Initially growing up, Stanback played tennis. After a growth spurt to almost 6 feet tall, though, she took up basketball in eighth grade, following in the footsteps of her older brother Chace, who played at UCLA and UNLV before a pro career in Italy.

        Growing up in West Hills, just over 20 miles outside the UCLA campus, Devin recalls attending Chace's games with the Bruins alongside Russell Westbrook and Kevin Love as one of her favorite memories as a kid. Today, her younger brother Trevor is also a collegiate student-athlete, as a junior on the Stanford men's basketball team.

        "He's only two years younger than me, so he started playing around the same time I did," she said. "It was fun to progress with him. We were both kind of new to it, so it's been really fun to grow up with them, being able to watch basketball with them and hear what they have to say."

        Transitioning from tennis to basketball, she eventually came into her own at Chaminade High, winning a state championship in 2014, averaging 14.9 points and 8.9 rebounds for a squad ranked sixth in the country.

        "She's always been on our wish list," Mimnaugh said. "We're really glad that we were able to get her a second time around (in the recruiting process)."

        Several factors drew her to Cal Poly when transferring after her sophomore year with the Waves. "I wanted to go to a school that was highly academic because of what I want to do afterwards, wanting to work in medicine," she explained, "but also just my chemistry with the team when I came on my visit, and also the coaching staff. They were all so welcoming and easy to talk to; I felt really comfortable here, and also, they had a plan for me, like, 'This is what we want you to do.'"

        When asked if she has any hidden talents most people don't know about, Stanback shares that she used to compete as a singer in talent shows. "I don't really advertise it," she clarified, but after teammates found out about her skill, they haven't let up with requests.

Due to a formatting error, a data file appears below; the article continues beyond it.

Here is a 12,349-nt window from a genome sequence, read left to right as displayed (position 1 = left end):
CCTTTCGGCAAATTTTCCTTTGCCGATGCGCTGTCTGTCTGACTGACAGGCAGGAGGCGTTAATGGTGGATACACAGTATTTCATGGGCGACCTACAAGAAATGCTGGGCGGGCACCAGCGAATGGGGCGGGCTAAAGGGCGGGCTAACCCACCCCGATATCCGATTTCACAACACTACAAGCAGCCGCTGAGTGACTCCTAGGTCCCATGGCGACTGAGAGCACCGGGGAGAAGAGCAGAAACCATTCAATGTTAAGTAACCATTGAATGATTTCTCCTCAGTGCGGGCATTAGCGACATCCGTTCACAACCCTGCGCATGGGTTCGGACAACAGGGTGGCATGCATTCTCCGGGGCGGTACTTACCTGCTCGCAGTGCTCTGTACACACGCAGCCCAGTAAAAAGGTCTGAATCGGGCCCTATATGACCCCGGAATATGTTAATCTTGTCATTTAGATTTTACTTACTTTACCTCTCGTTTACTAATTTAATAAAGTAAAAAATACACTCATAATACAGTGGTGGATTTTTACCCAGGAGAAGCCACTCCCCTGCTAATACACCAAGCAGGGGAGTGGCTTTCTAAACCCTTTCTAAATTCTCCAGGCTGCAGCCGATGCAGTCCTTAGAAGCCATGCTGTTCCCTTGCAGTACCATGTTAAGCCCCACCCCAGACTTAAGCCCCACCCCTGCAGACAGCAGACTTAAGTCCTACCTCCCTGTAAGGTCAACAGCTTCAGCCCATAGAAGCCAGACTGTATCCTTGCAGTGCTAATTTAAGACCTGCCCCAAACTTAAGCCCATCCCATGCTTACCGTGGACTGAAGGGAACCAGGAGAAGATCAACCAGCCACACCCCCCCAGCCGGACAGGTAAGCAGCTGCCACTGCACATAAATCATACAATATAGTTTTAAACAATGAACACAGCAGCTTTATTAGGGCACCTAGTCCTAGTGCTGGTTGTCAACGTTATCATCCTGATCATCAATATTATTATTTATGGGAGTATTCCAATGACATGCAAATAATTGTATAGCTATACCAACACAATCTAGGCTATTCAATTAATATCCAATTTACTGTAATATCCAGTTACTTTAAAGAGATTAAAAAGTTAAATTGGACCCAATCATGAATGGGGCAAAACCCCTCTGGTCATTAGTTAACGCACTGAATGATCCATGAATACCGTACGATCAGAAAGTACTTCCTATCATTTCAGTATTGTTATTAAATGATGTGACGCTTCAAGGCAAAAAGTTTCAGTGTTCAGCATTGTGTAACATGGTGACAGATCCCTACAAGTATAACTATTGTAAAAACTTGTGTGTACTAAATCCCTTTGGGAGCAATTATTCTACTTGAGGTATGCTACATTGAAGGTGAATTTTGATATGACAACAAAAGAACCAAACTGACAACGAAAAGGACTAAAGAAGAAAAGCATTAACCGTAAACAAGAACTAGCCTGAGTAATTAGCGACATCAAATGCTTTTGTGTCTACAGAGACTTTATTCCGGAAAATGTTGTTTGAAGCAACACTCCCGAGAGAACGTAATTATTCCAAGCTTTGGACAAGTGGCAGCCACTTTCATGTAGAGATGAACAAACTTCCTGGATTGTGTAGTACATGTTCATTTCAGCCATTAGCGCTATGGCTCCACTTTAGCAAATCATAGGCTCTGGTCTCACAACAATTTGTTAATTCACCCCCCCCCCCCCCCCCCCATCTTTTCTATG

"One of her gifts that very few people know about, because she's a little bit shy, is she has an incredible voice," Mimnaugh added, smiling. "And so we're trying to get her to share that gift, so maybe you'll see her at some stage singing the national anthem; we'll keep working on her."

        Nunnelley added regarding her teammate: "She's very calm and collected all the time. She's always trying to make you better and she's a really good leader. She's one of the nicest people I've ever known. She's a really good friend and she always has my back."

        One of Stanback's favorite classes at Cal Poly is Kinesiology 407, Adapted Physical Activity.

        "Most of the classes I take have a lab attached, and for that lab I had to go to Atascadero every Thursday to work with people with special needs, which I thought was amazing," Stanback said. "And basically, we just help them improve their skills; that's what we did for that quarter. It was really fun getting to know all of them, and a lot of them come to games."

        "She initially came here with the idea of becoming a pediatrician, and when I see her working with kids at our camps or clinics, I hope that she doesn't give up that dream," Mimnaugh added. "I know it's a long road to hoe when you get into medical school, but she certainly has the talent and capabilities of doing it, and we're really, really proud that she puts as much thought and intent into her academics as she does into her basketball."

Photos © Alexander Bohlen / David E. Holmes / Owen Main

Cal Poly continues its conference-opening home stand this weekend, hosting UC Santa Barbara on Saturday, Jan. 12. Tipoff for the Blue-Green Rivalry game is 2 p.m.